A Shift in Music

Last night I was continuing the usual routine of watching 80’s music videos with my mom, and as we watched Steve Perry belt “Don’t Stop Believing” in a crop top and presumably bell-bottom jeans (my mom and I could not decide if they were flared), my mom said something that stuck with me.  As we were discussing the fashion of this time period, my mom said, “You see, the great thing about the 80’s was that we all knew looked crazy, but we didn’t care.”

In that moment, I found my answer to the ever-present question that lurked in my mind ever since high school; the 80’s was such a magical time retrospectively because it was uncalculated.  People spoke from the heart and mental illness was still at the cusp of being understood. Bands like the‘Smashing Pumpkins sung about somber themes while dressing their melodies in heavy guitar and pretty vocals. While some may not have understood the darker overtones, many did, especially fans of the band.

Another thing: artists wrote the majority of their music!  Take The Smiths for example, “This Charming Man”, which is probably one of my favorite songs to exist (not just from their discography), was written by Morrissey and guitarist Johnny Marr.  Even though it was their second single to be released as a band, it was remarkably groundbreaking. The song takes on the narrative of a fearful younger male, and possesses a special kind of universal fragility that was wrapped in a technicolor bow.  

At this point it may seem as if I am trashing modern day music, which is quite the contrary.  Nowadays, musicians are under a lot of pressure given the vast amount of access to social media and hateful commentary.  Take Ariana Grande for example, she has to deal with everyone’s negative opinions of her every day. Her social media accounts are flooded with terrible comments ranging from her physical appearance, romantic relationships, and music.  She is trying to find the right narrative to please not only herself but the whole world, and honestly, I wish she would not. Dangerous Woman was an amazing album, and while I do not know her personally, it seemed to be her ‘Britney’ moment in terms of albums.  It was carefully crafted and came from a special place, which is how all music should be.  Her newer music just seems too calculated to me, and as if she is singing what she thinks the world wants to hear.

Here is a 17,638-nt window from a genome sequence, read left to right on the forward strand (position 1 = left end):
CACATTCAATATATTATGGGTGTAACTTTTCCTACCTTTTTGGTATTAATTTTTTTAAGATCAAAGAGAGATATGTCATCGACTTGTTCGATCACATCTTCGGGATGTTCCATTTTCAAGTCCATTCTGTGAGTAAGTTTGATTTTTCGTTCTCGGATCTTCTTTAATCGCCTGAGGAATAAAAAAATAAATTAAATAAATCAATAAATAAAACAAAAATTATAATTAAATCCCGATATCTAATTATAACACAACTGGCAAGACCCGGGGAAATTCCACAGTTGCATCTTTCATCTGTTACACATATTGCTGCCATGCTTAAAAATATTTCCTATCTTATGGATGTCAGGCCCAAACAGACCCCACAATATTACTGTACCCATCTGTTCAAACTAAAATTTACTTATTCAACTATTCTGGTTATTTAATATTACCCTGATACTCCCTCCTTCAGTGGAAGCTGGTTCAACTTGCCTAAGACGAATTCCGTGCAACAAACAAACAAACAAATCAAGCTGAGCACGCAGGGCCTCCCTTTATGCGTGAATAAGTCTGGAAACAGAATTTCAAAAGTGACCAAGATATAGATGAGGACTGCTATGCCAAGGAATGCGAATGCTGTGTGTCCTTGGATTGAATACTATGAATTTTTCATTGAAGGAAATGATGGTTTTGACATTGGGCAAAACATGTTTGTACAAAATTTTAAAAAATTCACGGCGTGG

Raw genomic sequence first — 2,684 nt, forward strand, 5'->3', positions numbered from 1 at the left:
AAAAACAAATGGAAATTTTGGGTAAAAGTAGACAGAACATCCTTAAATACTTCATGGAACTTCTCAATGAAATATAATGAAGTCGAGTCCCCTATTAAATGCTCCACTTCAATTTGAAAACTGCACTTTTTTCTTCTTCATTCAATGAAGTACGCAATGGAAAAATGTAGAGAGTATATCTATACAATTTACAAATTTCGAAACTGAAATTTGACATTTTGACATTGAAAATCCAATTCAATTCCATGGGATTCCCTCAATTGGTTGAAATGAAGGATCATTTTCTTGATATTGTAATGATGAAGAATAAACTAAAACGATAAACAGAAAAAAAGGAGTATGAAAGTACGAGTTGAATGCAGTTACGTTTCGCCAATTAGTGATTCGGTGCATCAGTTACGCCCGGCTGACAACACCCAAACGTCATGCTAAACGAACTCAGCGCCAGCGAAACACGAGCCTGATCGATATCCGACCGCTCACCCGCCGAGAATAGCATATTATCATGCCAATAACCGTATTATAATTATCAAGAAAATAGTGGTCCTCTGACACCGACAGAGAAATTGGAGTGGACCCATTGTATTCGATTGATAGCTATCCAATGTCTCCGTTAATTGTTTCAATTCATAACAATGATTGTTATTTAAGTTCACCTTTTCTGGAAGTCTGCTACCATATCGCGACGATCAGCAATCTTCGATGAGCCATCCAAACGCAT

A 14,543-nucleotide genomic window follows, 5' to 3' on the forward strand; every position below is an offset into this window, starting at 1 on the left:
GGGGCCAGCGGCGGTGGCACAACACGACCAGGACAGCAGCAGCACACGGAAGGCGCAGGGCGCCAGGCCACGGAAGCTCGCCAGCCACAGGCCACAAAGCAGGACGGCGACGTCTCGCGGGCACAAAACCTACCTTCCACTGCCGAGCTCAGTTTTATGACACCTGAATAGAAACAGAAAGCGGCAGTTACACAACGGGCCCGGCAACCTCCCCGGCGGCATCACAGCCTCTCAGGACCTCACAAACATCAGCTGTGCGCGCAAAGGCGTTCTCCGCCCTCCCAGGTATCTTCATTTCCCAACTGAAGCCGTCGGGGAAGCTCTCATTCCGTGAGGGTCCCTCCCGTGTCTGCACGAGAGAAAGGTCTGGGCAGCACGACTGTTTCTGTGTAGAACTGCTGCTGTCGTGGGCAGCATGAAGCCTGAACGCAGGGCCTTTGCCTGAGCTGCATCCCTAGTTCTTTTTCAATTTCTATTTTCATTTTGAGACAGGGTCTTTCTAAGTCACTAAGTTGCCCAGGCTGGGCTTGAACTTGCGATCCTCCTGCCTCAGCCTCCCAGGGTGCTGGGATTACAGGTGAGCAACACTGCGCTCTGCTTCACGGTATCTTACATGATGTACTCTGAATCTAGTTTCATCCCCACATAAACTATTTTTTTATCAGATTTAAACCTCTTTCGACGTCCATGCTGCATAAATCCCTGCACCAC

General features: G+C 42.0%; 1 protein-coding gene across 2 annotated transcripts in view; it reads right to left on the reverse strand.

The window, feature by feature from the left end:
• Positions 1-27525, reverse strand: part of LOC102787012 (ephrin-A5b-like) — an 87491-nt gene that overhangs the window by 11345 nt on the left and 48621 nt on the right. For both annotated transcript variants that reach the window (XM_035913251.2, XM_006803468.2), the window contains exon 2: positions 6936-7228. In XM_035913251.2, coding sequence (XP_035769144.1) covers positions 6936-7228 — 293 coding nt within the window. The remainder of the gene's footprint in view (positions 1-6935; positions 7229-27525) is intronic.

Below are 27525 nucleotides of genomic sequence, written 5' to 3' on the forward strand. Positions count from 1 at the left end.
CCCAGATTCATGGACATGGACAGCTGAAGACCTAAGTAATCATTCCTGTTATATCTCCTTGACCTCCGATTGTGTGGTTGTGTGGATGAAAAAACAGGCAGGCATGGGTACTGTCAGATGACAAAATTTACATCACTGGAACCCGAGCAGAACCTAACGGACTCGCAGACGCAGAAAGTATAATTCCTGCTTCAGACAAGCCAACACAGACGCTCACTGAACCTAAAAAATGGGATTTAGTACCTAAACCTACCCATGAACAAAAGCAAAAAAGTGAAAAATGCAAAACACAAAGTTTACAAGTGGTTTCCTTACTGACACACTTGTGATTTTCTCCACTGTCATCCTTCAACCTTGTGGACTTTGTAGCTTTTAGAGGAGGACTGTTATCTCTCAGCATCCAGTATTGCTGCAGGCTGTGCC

Bottom line, music is different than it was in the 80’s.  Unfortunately, rock and alternative music is not at the forefront.  Bands like The 1975 are extremely underrated and it pains me. But, I can understand it to a degree.  Not everyone wants to listen to “I Always Wanna Die (Sometimes)” when driving to work or school in the morning or tuning into their favorite radio station.  People want an escape in mainstream music, but I think the definition of that has changed over the years. Music represents a social shift. But let’s never forget the importance of vulnerability in music.